There has been great advances in wheelchair accessibility of public places in the last few decades. From accessible curbs to push-button door openers and handicap-friendly public transport, it’s now easier for someone in a wheelchair to go out and enjoy life. In fact, it’s probably easier to navigate city streets in a wheelchair than your own home. Sadly, a home is often the least accessible place for a wheelchair user. In this post, our Maryland home modification experts will discuss how to modify your home to better suit your mobility needs.
If you have a good remodeling budget, widening the door frames is one of those small changes that will make the biggest impact. A wheelchair user needs at least a 32-inch clearance to comfortably pass through a door opening. Many older homes don’t have this much room, so passing through a door frame in a wheelchair is literally a tight squeeze. If door frame widening is not an option, or if you want to make your doorways even more accessible, here are a few other modifications you can try:
- Unhinge the doors between the rooms—curtains can be hung for privacy if needed.
- Install expandable offset door hinges on doors that have to remain in place. These hinges allow the door to swing fully open and out of the way, so you gain about 2” in doorway width.
- Install automatic door openers on frequently-used doors.
- Replace swing-open doors with sliding pocket doors for more convenience.
Achieving accessibility in your own kitchen is not easy, but possible. Extensive remodeling is needed to ensure that all the cooking surfaces, switches and appliances are within your reach. Some or all of the following modifications may be necessary in order to make a kitchen wheelchair-friendly:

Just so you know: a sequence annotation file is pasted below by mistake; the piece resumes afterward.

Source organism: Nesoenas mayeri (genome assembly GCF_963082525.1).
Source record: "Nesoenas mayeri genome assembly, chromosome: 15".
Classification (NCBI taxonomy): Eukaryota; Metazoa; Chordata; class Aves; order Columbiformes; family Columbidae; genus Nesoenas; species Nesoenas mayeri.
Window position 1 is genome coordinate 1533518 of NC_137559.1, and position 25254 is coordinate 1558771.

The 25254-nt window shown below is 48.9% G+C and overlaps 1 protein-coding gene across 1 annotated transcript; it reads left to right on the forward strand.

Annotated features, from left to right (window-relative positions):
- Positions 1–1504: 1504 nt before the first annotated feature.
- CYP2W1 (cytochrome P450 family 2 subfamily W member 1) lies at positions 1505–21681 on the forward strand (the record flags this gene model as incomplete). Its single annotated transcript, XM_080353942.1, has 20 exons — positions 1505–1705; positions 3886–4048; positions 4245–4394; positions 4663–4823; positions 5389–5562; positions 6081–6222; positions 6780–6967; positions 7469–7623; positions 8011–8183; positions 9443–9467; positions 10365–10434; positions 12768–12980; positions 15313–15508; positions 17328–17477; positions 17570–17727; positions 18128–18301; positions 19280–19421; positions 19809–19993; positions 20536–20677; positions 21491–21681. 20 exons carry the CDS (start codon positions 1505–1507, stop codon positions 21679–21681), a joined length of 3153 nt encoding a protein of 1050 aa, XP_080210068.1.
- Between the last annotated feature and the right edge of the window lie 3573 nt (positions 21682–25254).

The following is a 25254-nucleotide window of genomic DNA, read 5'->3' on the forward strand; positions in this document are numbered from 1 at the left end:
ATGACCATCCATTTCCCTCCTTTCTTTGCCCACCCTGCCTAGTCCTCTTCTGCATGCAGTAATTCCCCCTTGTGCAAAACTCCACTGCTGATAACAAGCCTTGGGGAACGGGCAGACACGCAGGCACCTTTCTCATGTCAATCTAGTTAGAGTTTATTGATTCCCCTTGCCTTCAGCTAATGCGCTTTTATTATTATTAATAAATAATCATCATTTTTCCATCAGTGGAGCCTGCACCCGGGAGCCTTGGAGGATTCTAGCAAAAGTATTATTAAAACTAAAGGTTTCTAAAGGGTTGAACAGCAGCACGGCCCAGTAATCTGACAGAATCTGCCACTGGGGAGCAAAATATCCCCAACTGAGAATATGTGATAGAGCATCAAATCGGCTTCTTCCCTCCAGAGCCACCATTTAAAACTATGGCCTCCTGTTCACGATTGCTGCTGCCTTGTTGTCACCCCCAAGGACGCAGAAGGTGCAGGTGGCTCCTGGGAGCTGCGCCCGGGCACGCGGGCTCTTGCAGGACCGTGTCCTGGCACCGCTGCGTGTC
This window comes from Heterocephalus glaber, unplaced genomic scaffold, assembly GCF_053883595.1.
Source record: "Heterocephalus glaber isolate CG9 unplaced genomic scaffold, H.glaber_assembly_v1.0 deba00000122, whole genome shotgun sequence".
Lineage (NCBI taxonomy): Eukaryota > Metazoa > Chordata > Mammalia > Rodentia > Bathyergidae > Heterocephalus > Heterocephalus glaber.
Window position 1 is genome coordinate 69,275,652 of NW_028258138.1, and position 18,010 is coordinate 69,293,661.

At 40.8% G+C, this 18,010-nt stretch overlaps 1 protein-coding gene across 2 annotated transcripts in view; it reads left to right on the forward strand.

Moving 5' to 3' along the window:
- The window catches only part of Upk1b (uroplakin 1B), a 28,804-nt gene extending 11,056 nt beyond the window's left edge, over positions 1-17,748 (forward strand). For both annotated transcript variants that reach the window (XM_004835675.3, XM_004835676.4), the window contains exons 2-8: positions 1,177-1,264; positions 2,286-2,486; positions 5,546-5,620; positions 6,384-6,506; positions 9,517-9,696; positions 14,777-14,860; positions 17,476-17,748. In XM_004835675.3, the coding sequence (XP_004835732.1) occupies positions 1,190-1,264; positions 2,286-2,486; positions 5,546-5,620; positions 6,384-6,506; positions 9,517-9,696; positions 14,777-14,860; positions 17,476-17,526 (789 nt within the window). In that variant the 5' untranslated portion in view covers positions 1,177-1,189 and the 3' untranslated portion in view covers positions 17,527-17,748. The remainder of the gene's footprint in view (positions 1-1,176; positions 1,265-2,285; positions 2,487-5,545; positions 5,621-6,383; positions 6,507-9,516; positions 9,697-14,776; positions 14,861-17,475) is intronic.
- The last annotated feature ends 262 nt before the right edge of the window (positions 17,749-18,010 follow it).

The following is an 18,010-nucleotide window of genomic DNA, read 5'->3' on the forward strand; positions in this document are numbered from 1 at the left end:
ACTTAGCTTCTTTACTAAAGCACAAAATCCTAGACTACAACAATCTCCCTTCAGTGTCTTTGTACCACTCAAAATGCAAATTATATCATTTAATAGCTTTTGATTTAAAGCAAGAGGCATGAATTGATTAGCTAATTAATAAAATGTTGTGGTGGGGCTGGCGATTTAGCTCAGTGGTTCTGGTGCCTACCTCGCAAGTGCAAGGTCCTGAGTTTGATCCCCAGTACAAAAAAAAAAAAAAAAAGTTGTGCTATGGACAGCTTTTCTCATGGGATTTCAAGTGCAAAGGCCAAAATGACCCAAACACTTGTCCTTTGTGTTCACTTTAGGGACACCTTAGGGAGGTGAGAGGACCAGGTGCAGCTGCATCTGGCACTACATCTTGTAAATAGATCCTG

- Lowering the counters to 30”
- Removing lower base cabinets to provide leg room
- Adding roll-out or pull-out food prep areas
- Improving lighting
- Moving switches and appliances to the front of the counter/cabinets
- Adding accessible storage areas.
Along with the kitchen, the bathroom is one of the rooms that requires extensive modifications in order to be considered safe and comfortable for a wheelchair user. There are issues with wet, slippery surfaces, sharp corners, not enough room and the overall strain of using a bathroom for someone who doesn’t have full control of their body. Here are some of the modifications that help address these and other challenges of bathroom accessibility:
- Installing a walk-in bathtub or a roll-in shower
- Adding a hand-held shower with accessible controls
- Installing grab bars and safety rails
- Removing cabinetry if needed to gain more turn-around room
- Replacing a vanity-top sink with a pedestal sink or a wall-mounted sink
- Raising the toilet height or installing a raised toilet seat
Besides the actual modifications of your bathroom space, you can also use bathroom safety equipment specifically designed for wheelchair users. For example, a transfer bench can help you comfortably transition between your wheelchair and the bathtub. A bath lift, on the other hand, will eliminate the need to lower yourself into the bathtub. If you need help deciding on and performing any of the described modifications, contact Freedom Mobility today for wheelchair-friendly home remodeling in Maryland.